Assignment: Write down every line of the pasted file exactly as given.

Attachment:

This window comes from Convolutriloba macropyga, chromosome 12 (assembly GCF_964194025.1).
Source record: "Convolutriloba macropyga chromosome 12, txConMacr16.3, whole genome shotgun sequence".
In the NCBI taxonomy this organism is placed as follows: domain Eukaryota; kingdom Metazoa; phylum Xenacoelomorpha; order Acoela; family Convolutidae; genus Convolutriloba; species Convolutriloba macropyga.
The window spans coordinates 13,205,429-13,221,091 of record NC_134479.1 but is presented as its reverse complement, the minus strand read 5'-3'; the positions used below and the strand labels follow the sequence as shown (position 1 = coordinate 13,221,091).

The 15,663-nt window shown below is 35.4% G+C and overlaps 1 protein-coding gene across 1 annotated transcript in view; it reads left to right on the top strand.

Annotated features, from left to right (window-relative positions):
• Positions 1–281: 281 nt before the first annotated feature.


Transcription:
This window comes from Convolutriloba macropyga, chromosome 12 (assembly GCF_964194025.1).
Source record: "Convolutriloba macropyga chromosome 12, txConMacr16.3, whole genome shotgun sequence".
In the NCBI taxonomy this organism is placed as follows: domain Eukaryota; kingdom Metazoa; phylum Xenacoelomorpha; order Acoela; family Convolutidae; genus Convolutriloba; species Convolutriloba macropyga.
The window spans coordinates 13,205,429-13,221,091 of record NC_134479.1 but is presented as its reverse complement, the minus strand read 5'-3'; the positions used below and the strand labels follow the sequence as shown (position 1 = coordinate 13,221,091).

The 15,663-nt window shown below is 35.4% G+C and overlaps 1 protein-coding gene across 1 annotated transcript in view; it reads left to right on the top strand.

Annotated features, from left to right (window-relative positions):
• Positions 1–281: 281 nt before the first annotated feature.